If you like the show, please rate and review us on itunes or stitcher, which makes the show easier for others to find; and share us on social media. We tweet at @rospodcast and are on facebook at www.facebook.com/reviewofsystems.  Please drop us a line at contact@rospod.org. We’d love to hear from you.

Journal Club – Los Angeles Safety Net Program eConsult System Was Rapidly Adopted and Decreased Wait Times to See Specialists

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For this week’s journal club, we are talking about a recent paper from Health Affairs entitled: Los Angeles Safety Net Program eConsult System Was Rapidly Adopted and Decreased Wait Times to See Specialists  by Michael Barnett, Hal F. Yee Jr, Ateev Mehotra, and Paul Giboney. The paper describes and analyzes data from an e-consult system that was rolled out to a network of hundreds of safety-net clinics in Los Angeles County. We are thrilled to have the lead author, Michael Barnett, join us for our discussion! Michael is an Assistant Professor at Harvard T.H. Chan School of Public Health and a primary care physician at Brigham and Women’s Hospital. He publishes prolifically on a variety of topics, and is particularly interested in the primary care-specialty care interface.

Do you use e-consults in your practice? Or do you wish you had access to such a system? Please tweet us your thoughts @RoSpodcast, or drop us a line at contact@rospod.org. And, let us know what manuscripts you think we should look at in future journal clubs or who we should have on to talk about their work. We look forward to hearing from you, and thanks for listening.

Less AND More Are Needed to Assess Primary Care – Rebecca S. Etz et al

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On this week’s journal club, David Rosenthal, Audrey Provenzano, and Thomas Kim discuss Less AND More are Needed to Assess Primary Care, which was recently published in the Journal of the American Board of Family Medicine by Rebecca Etz, PhD, Martha M. Gonzalez, BS, E. Marshall Brooks, PhD, and Kurt C. Stange, MD PhD.

The study utilized surveys to assess the lacuna between current quality measures and attributes of high quality primary care, and make the case that as policymakers and payers work to reduce the administrative burden of quality measurement more attention should be paid to measuring domains of high quality primary care.

What do you think? How do you know good primary care when you see it? How should the quality of primary care be assessed?

Please tweet us your thoughts @RoSpodcast, or drop us a line at contact@rospod.org. And, let us know what manuscripts you think we should look at in journal clubs and who we should have on to talk about their work. We look forward to hearing from you, and thanks for listening!

Andrew Schutzbank – Iora Health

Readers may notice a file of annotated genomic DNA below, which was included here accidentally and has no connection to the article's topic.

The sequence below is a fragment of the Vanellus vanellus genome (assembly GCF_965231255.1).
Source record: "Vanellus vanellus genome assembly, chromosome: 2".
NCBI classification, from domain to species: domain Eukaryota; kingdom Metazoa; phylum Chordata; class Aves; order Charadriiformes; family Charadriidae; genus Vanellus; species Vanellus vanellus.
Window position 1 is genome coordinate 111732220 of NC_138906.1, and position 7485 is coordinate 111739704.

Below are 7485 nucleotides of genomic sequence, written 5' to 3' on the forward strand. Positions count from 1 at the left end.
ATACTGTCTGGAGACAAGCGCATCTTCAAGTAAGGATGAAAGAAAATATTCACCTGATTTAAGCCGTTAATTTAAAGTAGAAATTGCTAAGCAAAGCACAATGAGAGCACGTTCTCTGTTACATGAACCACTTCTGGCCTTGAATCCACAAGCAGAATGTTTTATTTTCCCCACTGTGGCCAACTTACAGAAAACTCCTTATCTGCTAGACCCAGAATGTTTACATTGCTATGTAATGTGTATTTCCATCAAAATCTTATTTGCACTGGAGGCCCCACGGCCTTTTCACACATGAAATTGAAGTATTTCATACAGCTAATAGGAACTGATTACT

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This week we are joined by Andrew Schutzbank, the Vice President of Product and Technology at Iora Health. His passion for revolutionizing health care began as a medical student at Tulane in pre- and post-Katrina New Orleans and continued during his Internal Medicine & Primary Care residency at the Beth Israel Deaconess Medical Center. He writes at schutzblog.com and joins us today to talk his work at Iora Health.

We discuss how the idea of completely starting over brought him to Iora Health after his residency, how Iora Health’s model works and how they navigate risk, the central role of Health Coaches in the care team, what challenges Iora is still grappling with, about Iora Health’s novel EHR, Chirp, and finish up with his reflections on how software development and patient care are similar.

Please rate and review us on itunes or stitcher, and share us on social media. We tweet at @rospodcast and are on facebook at www.facebook.com/reviewofsystems.  Please drop us a line at contact@rospod.org. We’d love to hear from you.

David Buck – Caring for High Need, High Cost Patients

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This week, Thomas Kim hosts the show and interviews Dr. David Buck, a family physician and professor of family and community medicine at the Baylor College of Medicine.  He is the founder and president of Patient Care Intervention Center (PCIC), an organization that uses advanced population health methods to target super-utilization of the health care system and intervenes through intensive care coordination and case management. It’s based in Houston, Texas and recently opened a branch in Dallas, and they were recently featured on PBS NewsHour. Prior to Dr. Buck’s work at PCIC, he founded Healthcare for the Homeless – Houston (HHH), now a federally qualified health center for over 7,000 homeless in Harris County, as well as the associated Houston Outreach Medicine Education and Social Services (HOMES) clinic, a student-managed clinic at HHH in conjunction with BCM and the University of Texas Health Science Center. He is a co-founder of the Houston-based physician advocacy group Doctors for Change, and founded the Houston-Galveston Albert Schweitzer Fellowship. He helped found the international street medicine institute, and was appointed to the 15-member Consumer Operated and Oriented Plan Program advisory board created as part of the Patient Protection and Affordable Care Act in 2012.
You can find some CDC resources about Adverse Childhood Experiences, or ACEs here, and a New Yorker article about the effects of ACEs on health here.
Dr. Buck is a graduate of the Baylor College of Medicine and the University of Texas School of Public Health, as well as family medicine residency at the University of Rochester.

Journal Club: Association Between PCMHs & Adherence to Chronic Disease Medications

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On today’s Journal Club, we discuss a paper published in Annals of Internal Medicine in November 2016, entitled Association Between Patient-Centered Medical Homes and Adherence to Chronic Disease Medications, by Julie Lauffenburger and colleagues.

The North Carolina Medicaid study that Thomas mentions can be found here, and an interesting systematic review of strategies to improve medication adherence from 2012 here.

If you enjoy the show, please rate and review us on itunes or stitcher and share us on social media. Tweet us your thoughts @rospodcast and check out our Facebook page. Or, you can email us at contact@rospod.org. We’d love to hear from you. And thanks for listening.